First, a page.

Google, stop flashing the cash and get back to basics

Why Google needs to stop buying everything and focus more on its 20% time
The new Google is rather scary

There will be backslapping all round in Mountain View this week as Google's buyout of Nest has been approved.

But the purchase is one of many that suggests Google has more money than sense: according to Bloomberg, Google made a total of 127 deals in the last three years, beating Intel and doubling its own tally from the three previous years.

While much of this can be put down to corporate cock-blocking*, Google buying companies and bringing in the top management for the juciest Google jobs is a worrying trend.

This is exactly what happened with Nest - Tony Fadell and his team are set to become Google's core hardware group. There's nothing wrong with Fadell and co, but what about nurturing talent from the inside?

20% time

Google used to be great at this, letting its employees focus on new and brilliant innovations in their famed 20% time, but even that's on its way out.

20% time is for trying out the things that may not be core to Google at the moment but would enhance the company in some clear way but new rules imposed back in August dampened the fun.

Innovation was key to Google Labs too, which Google shut down in 2011 as Google decided to put "more wood behind fewer arrows".

This meant that things that are genuinely useful such as Google Reader disappeared, while Andy Rubin – who was formerly the brains behind Android – is allowed to tinker away creating an army of robots.

What fewer arrows means is fewer bullseyes are hit in-house, and the creation of new arrows - innovations - is now being outsourced. It's a real shame. Why bother chipping away at an idea when Google is just going to buy the next big thing in anyway?

If its buying rampage continues at this pace then the original Google way of thinking will inevitably dilute until there isn't enough electric Google Aid to go around. As the company gets more and more bloated from eating up too many tech startups the idea that good ideas come from within is only going to disintegrate further.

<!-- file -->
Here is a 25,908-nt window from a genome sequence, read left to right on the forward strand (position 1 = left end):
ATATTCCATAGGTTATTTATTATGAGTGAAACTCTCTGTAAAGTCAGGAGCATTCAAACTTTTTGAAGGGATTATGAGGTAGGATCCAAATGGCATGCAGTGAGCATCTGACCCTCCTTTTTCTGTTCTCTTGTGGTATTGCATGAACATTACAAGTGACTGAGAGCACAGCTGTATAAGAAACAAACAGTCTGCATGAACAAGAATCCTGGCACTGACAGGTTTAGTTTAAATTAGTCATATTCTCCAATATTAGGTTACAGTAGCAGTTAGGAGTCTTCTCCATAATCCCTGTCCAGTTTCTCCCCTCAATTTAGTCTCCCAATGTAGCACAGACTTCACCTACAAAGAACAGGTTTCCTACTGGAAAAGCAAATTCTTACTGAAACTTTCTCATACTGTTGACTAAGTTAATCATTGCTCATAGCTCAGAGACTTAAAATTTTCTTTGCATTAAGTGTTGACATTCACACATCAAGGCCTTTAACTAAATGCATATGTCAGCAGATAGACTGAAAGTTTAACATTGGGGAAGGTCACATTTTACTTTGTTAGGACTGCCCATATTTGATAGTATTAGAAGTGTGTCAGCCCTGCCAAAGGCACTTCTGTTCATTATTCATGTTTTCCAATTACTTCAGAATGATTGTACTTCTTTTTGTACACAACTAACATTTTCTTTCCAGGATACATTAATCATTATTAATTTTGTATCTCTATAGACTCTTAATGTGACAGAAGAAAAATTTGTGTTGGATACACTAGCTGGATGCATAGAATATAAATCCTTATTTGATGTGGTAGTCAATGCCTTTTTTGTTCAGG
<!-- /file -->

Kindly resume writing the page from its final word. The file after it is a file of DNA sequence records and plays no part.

Soft focus

It's also clear that the spending spree has changed Google from a search and mobile giant into a sprawling multi-headed monster that has no clear steer.

Robots, thermostats, AI, the buying and selling of Motorola... Google is pushing technology boundaries (well, buying boundary pushers) but there isn't always rhyme or reason in its purchases.

Google's startup splurge reminds me of a kid given infinite money to spend at a toy shop. The shiniest, craziest things are snapped up with disregard of what they actually do and then discarded when they become boring.

The only real win out of the 'robot' Rubin situation, who oversaw Android's huge explosion in the mobile market, is that Sundar Pichai was his replacement.

Pichai's promotion shows that Google isn't adverse to celebrating those in the company that championed boring things like search, Chrome and toolbars. You know, the clever apps and services that actually made Google what it is - but there isn't enough of this.

Asset stripping

While Google may well have acquired a number of patents with its purchase of Motorola, this buying of companies stripping them of their assets and selling them on is not what Google should be doing, instead it should focus internally and think back to when Google was cool again.

It is a strange predicament that Google has found itself in. Here is a company pumping money into robots and wearables, balloons that deliver the internet and even elevators that head into space.

But its continued pummelling of privacy with Google+ and lack of love for the seemingly lesser services is leaving its users with a nasty taste in their mouths.

Going from a company that used to empower and encourage employees to come up with something new to a corporate juggernaut flashing its cash anytime anything vaguely interesting comes along – 127 deals in three years equates to around 3.5 a month – is not a good thing.

If Google closed the wallet for a second and put more of a focus on its much-celebrated 20% time then maybe the Google of old can return. And if it really wants to invest, it should invest in making the products it has even better.

Then - and only then - should it go and play with its robots.

*(thanks to News Editor Kate Solomon for that great phrase)

Marc Chacksfield

Marc Chacksfield is the Editor In Chief, at DC Thomson. He started out life as a movie writer for numerous (now defunct) magazines and soon found himself online - editing a gaggle of gadget sites, including TechRadar, Digital Camera World and Tom's Guide UK. At Shortlist you'll find him mostly writing about movies and tech, so no change there then.